At 23, Jordan ‘J Rick’ Christie is a local boy gone global. An underdog that now finds himself the backbone of one of the strongest camps in the world-beating field of contemporary British music. With Essie Gang, and their enigmatic prize-fighter Octavian, he is beginning to reap the rewards of his unfaltering determination; a quality which, he says, came from the adoration he holds for his late uncle, legendary British boxer, Errol Christie.
By trade, Jordan is a producer, and he tells Clash that’s all he has ever wanted to be. But now, touring the world, DJing across London, and recently signing his debut solo project to Warner Records, he finds his position more indefinable.
“I’m a producer, an artist,” he states. “I’m a London boy. I get fucked up. I make music. I can do videos. I just fucking do my thing, but firstly, I’m an artist.”
Like his uncle, Jordan grew up in Coventry, and moved to London as a teenager to single-mindedly pursue the only career path he ever really wanted. Leaving home at 17 was about him finding a place for his music, and for himself, where his creativity would lead to opportunity, and not the scorn of his strictly religious parents.
“That’s why we were so close,” Jordan reflects. “The way that his life went was similar to mine. We both moved out when we were young, and we both went to London to sort the foundations of our careers early. Where my parents’ viewpoint was so different to mine, his wasn’t. And he was a legendary boxer, you know what I’m saying?”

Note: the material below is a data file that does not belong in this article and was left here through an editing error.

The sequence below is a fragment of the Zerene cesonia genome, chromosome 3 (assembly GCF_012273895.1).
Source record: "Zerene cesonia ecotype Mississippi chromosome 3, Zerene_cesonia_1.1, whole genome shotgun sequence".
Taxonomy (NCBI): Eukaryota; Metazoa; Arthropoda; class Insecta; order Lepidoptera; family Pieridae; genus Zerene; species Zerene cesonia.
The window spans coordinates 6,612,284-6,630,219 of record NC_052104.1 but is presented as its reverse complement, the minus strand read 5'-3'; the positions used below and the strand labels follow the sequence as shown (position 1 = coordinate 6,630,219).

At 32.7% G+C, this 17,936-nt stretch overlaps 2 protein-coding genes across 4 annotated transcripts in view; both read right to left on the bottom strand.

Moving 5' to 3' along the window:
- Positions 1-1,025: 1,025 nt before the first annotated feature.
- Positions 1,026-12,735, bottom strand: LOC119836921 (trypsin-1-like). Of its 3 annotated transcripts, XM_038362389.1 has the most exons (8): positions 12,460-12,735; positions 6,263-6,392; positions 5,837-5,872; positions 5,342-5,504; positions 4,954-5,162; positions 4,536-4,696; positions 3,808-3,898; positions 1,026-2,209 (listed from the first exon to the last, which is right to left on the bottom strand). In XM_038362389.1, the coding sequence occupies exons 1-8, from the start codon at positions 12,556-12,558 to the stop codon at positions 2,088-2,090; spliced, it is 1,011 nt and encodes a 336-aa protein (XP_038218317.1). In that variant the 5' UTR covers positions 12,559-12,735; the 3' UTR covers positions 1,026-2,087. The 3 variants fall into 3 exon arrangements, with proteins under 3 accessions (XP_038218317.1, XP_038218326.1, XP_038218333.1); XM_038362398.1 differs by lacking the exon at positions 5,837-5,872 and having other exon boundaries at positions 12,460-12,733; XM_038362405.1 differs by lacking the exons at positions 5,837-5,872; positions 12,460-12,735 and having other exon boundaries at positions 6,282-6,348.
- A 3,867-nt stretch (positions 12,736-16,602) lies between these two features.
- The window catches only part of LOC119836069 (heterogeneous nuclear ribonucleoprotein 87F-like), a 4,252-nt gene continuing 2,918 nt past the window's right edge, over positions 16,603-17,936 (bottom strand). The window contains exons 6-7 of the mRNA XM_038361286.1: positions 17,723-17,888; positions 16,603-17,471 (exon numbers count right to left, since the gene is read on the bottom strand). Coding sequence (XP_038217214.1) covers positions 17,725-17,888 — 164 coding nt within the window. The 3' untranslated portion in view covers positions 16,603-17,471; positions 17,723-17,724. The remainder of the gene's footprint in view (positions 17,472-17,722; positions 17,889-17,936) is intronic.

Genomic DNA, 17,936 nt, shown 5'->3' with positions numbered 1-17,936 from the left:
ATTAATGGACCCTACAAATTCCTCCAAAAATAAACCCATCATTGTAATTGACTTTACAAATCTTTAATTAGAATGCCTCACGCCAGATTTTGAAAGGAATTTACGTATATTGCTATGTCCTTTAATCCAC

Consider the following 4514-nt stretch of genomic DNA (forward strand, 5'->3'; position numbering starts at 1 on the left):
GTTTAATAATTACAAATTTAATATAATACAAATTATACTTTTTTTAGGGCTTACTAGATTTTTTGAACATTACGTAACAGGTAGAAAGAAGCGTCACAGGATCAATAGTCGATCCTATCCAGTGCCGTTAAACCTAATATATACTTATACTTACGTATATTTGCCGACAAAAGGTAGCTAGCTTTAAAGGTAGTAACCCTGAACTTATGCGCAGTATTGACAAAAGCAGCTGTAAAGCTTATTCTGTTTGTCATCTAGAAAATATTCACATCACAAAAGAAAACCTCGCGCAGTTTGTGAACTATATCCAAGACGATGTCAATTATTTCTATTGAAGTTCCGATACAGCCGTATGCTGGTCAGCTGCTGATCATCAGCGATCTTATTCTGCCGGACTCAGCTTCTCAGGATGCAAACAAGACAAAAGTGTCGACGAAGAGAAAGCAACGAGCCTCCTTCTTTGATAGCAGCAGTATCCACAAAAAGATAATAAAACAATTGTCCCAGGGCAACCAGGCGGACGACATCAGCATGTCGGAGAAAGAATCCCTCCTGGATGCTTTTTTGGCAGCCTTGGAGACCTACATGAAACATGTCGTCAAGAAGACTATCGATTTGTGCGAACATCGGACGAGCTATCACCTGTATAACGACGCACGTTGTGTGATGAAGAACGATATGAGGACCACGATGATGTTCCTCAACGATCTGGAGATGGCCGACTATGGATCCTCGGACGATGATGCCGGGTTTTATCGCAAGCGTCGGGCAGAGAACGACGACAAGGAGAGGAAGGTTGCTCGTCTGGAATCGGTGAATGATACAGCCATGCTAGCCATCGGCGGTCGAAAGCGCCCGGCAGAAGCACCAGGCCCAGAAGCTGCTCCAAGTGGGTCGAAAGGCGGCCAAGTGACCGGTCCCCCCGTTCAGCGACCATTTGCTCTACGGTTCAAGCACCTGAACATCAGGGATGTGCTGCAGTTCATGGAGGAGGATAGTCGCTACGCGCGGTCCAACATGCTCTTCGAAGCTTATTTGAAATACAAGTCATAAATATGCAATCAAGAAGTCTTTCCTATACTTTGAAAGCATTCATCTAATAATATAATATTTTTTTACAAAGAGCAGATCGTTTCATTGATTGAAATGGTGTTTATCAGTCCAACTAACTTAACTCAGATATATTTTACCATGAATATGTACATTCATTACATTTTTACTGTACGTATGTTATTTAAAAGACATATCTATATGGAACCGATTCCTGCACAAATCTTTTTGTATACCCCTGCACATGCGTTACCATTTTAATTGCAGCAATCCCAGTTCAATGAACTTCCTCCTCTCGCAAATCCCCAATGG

Sonically, the drum-lines and pulsating, quasi-rave instrumentation that Jordan has such close affinity to reflects the scope of his self-determination, but it’s the subtle melancholia he brings to his music that made Octavian’s breakout hits ‘Party Here’ and ‘Hands’ so irresistible.
In 2017, the same year Jordan, his family, and boxing fans around the country lost an idol when Errol passed, ‘Party Here’ was released. It’s a fitting tribute that Jordan’s debut EP, a primarily instrumental project full of substance and heart, is called ‘No Surrender, No Retreat’ - a mantra of the man himself.
Skipping nimbly between orthodox and southpaw, familiar beats and unwieldy melodies, J Rick is ready to go the distance with this music shit, and claim the title in the name the underdog. Don’t look away, and don’t underestimate.
Words: Robbie Russell
Photography: Cosmo Webber
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